This week, a report emerged of an ex-employee at a global law firm who was dismissed and suspended from the profession for sending sexually explicit messages to a junior colleague over WhatsApp, highlighting whether more could be done to safeguard against workplace sexual harassment.

The news calls into question the measures firms must take when protecting their staff from the risk of gross misconduct in the workplace. While this incident took place before the pandemic, the Financial News reported that by June last year City bosses had already seen a spike in sexist chats since the start of mass remote working.


The opportunity for workplace harassment has transferred to online and instant messaging channels, where employees are exposed to a form of abuse, that is often much more direct and explicit, away from the common rooms and corridors of the office. As working from home continues to prevail, firms will need their safeguards to adapt to a “working-from-anywhere” model.  

One of the largest ever global surveys of online harassment was published by Plan International in October last year, covering 14,000 girls and women aged 15-25 across 22 countries. The study revealed sobering findings that 58% reported being harassed or abused online and 50% of respondents said that online harassment was more common than street harassment.


Forbes wrote about covid’s impact on sexual harassment in December last year. Their article reveals that some people believe that the informalities of remote working encourage this type of behaviour, while others suggest more subtle forms have taken hold such as women being asked to show their whole body, not just her face, on zoom calls.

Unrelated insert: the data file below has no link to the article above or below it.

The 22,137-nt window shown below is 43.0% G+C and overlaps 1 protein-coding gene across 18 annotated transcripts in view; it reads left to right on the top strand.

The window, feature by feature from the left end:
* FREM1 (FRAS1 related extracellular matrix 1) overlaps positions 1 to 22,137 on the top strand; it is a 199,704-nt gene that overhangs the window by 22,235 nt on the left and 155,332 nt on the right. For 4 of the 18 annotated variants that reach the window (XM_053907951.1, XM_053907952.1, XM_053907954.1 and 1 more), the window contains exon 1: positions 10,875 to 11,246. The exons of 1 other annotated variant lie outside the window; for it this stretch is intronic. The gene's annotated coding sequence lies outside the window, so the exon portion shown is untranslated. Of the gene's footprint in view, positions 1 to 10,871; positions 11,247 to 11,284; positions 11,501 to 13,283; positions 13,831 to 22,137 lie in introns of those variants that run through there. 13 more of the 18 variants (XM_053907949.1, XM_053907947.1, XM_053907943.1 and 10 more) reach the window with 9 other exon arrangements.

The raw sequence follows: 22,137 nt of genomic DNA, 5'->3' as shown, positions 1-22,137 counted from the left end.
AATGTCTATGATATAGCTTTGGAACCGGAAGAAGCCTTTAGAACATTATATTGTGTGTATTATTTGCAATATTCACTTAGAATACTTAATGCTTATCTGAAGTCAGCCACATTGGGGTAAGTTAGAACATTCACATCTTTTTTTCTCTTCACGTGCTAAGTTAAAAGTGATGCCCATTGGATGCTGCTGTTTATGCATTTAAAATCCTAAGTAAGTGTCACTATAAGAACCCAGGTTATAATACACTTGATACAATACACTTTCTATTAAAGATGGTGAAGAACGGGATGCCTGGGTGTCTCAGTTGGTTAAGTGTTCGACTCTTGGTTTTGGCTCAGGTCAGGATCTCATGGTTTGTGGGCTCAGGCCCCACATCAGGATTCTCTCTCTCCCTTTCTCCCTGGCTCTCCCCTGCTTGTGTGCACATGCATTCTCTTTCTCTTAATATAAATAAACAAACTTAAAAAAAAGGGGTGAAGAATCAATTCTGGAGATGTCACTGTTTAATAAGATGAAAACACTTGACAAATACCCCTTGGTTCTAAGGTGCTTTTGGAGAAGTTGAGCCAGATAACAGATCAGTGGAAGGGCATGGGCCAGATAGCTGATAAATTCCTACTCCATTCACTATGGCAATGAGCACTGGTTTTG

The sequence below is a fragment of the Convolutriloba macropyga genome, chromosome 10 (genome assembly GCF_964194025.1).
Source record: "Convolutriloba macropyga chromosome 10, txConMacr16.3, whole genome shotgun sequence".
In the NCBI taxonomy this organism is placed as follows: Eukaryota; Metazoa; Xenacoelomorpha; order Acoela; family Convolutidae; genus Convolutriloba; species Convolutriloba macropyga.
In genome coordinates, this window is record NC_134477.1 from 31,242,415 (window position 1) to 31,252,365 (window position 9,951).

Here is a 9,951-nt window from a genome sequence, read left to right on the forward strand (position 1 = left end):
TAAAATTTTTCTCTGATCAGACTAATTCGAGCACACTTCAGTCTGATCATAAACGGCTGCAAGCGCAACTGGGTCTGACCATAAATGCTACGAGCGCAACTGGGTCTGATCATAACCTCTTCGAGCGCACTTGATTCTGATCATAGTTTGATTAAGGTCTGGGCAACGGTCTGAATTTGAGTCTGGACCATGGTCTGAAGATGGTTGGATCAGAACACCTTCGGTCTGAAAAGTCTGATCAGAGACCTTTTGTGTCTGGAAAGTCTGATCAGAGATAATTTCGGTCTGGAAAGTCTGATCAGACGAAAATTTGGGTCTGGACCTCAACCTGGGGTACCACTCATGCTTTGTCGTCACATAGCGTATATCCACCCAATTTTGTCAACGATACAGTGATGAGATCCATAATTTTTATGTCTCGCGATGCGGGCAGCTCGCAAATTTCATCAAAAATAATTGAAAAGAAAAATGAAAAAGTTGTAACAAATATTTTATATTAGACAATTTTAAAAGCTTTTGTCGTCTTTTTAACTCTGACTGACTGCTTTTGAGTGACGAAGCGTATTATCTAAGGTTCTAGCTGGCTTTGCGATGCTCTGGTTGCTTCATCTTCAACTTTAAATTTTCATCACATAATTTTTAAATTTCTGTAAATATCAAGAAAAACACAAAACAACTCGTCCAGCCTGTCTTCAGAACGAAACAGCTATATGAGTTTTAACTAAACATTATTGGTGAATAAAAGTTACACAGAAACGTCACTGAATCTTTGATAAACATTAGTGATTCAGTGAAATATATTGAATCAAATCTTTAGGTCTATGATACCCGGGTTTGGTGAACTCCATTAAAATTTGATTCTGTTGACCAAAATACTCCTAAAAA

While the recent company to hit the headlines was from the legal sector, other cases are emerging constantly from a wide range of companies, which shows that this risk spans across all industries, not just the Financial Services.

In the same Forbes article, Ariel Weindling, CEO of harassment reporting platform #NotMe, recognises meeting and messaging recording technology as deterrents for perpetrators in the virtual world.


Surveillance technology that monitor employee communications are growing in demand to address the risks of staff working remotely, one of those risks is employee misconduct. Deploying recording technology to corporate devices such as mobiles is a positive step in the right direction to protecting employees from cyber sexual harassment in the workplace.

With the shift to online working and increased use of various virtual and mobile platforms to conduct business, firms should be aware of the online forms of harassment and abusive behaviour and address the increasing risk this poses to their employees.

Firms, no matter their sector, have a duty to protect their staff while at work, wherever this may be.


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